NATO’s attack on Pakistan has enveloped the entire region in a serious row between regional and extra-regional forces. This dispute has compelled the regional actors to join hands to push the influence of external forces away. Rather than apologizing to Pakistan, US ambassador to Pakistan Cameron Munter invited envoys of NATO countries in Pakistan to high tea at the US embassy in Islamabad. He asked them to persuade the Pakistani leadership to cooperate with the US. The US has been trying to portray the incident as a non-deliberate act.
However, Major General Ishfaq Nadeem, Director-General of Military Operations, had already claimed that two or three helicopters launched an unprovoked attack early on 26 November 2011. He also stated that NATO/ISAF forces had been conveyed positions of military posts through map references that left no scope for mistakes.
The response of China and Russia over this rift has exposed their serious regional concerns. China, expressing deep shock at the incident, stressed the need for ensuring Pakistan’s independence, sovereignty and territorial integrity at any cost. It also emphasized that the event should be investigated thoroughly.
Russian ambassador to NATO, Dmitry Rogozin also warned the US, though avoiding expressing direct concern over the unprovoked attack on Pakistan, he said that NATO supply lines would be blocked if the US failed to address Russia’s concerns over its install missile-defence shields in Europe. Russia’s statement, at this crucial moment, cautioned that Russia could never overlook possible incursions by US forces in its territory in the future.
Iranian parliamentarians also strongly condemned NATO’s attack. They urged Pakistan to review its ties with the US and never compromise on its territorial integrity.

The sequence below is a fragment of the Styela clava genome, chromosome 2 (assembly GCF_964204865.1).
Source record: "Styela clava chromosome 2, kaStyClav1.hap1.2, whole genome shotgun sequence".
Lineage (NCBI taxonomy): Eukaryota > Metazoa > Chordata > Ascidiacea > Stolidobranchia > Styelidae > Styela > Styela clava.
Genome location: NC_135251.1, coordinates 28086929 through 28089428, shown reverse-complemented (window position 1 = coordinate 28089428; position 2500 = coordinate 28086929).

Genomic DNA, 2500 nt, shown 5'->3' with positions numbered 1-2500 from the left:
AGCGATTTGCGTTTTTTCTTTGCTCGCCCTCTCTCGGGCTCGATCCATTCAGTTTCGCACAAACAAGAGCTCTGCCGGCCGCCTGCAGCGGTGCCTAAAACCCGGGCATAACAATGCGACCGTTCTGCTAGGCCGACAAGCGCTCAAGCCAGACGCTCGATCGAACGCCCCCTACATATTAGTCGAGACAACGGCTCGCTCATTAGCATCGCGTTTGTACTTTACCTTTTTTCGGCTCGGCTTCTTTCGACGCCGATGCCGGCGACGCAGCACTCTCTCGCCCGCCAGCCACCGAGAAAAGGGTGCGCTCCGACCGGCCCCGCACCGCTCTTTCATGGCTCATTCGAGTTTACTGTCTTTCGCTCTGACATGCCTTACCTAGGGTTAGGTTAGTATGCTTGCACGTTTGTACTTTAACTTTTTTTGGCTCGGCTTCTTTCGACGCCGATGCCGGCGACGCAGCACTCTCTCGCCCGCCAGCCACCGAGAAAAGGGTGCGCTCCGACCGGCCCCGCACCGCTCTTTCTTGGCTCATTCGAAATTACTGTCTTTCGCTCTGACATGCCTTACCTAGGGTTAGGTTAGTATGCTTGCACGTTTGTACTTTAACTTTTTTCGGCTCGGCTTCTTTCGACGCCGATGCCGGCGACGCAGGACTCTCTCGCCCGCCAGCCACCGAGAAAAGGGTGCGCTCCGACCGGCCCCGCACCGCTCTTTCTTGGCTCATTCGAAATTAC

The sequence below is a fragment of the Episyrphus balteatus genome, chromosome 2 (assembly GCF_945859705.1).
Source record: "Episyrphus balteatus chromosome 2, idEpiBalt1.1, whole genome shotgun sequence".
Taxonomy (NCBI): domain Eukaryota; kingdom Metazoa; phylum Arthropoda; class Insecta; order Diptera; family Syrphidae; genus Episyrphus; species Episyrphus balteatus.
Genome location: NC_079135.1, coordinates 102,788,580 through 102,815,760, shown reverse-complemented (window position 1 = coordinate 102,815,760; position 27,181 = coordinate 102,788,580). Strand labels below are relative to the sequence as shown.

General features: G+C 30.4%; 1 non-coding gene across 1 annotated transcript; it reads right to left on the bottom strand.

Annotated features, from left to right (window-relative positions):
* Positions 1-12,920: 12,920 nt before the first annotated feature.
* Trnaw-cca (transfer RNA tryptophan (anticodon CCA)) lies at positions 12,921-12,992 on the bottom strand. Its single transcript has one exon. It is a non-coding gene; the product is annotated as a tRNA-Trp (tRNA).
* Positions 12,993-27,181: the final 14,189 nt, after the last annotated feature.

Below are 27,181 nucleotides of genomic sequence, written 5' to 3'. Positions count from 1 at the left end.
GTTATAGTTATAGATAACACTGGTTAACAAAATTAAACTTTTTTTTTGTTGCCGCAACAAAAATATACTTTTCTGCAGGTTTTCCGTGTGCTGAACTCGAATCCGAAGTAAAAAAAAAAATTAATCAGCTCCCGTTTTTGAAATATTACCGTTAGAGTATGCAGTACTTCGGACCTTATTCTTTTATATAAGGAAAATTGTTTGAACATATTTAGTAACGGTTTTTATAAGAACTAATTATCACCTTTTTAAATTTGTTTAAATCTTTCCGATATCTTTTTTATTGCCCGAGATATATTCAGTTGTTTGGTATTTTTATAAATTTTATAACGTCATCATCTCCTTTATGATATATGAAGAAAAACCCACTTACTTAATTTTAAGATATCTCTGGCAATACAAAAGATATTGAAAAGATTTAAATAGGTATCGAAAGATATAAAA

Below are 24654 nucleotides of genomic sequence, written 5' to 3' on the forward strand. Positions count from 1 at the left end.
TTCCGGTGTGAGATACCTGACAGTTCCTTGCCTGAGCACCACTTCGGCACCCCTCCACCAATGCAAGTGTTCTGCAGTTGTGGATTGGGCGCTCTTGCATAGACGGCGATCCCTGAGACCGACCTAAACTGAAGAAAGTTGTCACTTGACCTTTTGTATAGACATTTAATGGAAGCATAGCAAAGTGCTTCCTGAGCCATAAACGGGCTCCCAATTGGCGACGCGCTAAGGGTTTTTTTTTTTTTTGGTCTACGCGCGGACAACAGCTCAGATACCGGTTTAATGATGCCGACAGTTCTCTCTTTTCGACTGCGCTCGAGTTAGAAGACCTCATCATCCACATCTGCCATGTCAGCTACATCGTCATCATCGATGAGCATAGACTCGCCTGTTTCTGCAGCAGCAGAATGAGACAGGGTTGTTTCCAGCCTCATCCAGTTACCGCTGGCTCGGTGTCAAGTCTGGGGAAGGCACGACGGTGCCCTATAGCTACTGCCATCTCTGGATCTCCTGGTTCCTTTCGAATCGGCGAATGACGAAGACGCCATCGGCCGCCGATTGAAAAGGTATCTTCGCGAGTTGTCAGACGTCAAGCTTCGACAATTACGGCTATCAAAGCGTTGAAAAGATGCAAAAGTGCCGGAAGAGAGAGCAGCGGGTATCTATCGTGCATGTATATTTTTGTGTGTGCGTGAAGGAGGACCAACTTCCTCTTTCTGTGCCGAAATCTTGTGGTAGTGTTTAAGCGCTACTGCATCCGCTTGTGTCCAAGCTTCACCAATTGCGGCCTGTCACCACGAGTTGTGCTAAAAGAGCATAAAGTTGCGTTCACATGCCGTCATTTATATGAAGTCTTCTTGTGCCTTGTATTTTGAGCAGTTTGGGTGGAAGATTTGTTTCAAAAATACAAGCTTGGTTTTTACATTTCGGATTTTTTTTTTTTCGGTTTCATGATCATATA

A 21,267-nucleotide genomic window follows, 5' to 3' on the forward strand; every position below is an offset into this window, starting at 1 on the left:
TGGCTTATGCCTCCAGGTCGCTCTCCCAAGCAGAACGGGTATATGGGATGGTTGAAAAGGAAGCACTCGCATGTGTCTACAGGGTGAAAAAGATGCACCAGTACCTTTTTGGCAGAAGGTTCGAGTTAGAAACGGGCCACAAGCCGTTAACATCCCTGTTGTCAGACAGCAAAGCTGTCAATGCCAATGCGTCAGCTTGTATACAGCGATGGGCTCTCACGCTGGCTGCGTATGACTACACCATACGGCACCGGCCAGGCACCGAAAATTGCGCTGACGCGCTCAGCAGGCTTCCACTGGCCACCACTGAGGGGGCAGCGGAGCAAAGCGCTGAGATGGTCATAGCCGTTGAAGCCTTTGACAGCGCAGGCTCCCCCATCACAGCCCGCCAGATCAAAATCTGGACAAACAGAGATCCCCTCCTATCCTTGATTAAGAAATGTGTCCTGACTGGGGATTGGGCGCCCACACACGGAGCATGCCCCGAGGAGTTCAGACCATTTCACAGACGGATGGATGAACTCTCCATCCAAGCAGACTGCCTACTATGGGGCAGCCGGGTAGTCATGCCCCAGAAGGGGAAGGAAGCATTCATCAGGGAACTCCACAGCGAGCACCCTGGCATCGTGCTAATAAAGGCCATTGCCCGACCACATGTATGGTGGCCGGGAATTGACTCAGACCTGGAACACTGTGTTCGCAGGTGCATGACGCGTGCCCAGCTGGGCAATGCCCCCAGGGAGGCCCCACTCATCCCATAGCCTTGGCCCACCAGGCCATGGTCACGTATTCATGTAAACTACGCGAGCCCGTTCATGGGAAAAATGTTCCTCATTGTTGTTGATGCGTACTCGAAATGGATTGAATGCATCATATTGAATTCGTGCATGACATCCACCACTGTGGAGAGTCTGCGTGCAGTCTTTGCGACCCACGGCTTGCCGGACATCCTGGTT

This support to Pakistan from regional players has conveyed a strong message to the US and its allies.
It is highly unfortunate that the United Nations, a representative body of the world community, seems to be less concerned about the issue. The silence of the UN General-Secretary, Ban ki-moon over this incident also proved again that the UN can no longer be a real protector of nations.
Pakistan should convene a meeting of regional powers to discuss the matter. It can also call the Organization of Islamic Cooperation (OIC), to gain their support. The United Arab Emirates (UAE) also had already demanded an apology from the US and NATO.
It is worth mentioning here that to divert tension, the US can use any tactic to cause a rift between Pakistan’s government and its military. The Wall Street Journal has claimed that the Pakistani side opened fire first and Pakistani military officials gave the “go-ahead” for US airstrikes that led to an attack on Pakistani soldiers. However, Pakistan’s officials have outright denied this report. Our civilian and military leaderships should maintain trust and unity among their ranks.
By Ms Noorul Ain Khwaja (Research Officer, PIIA)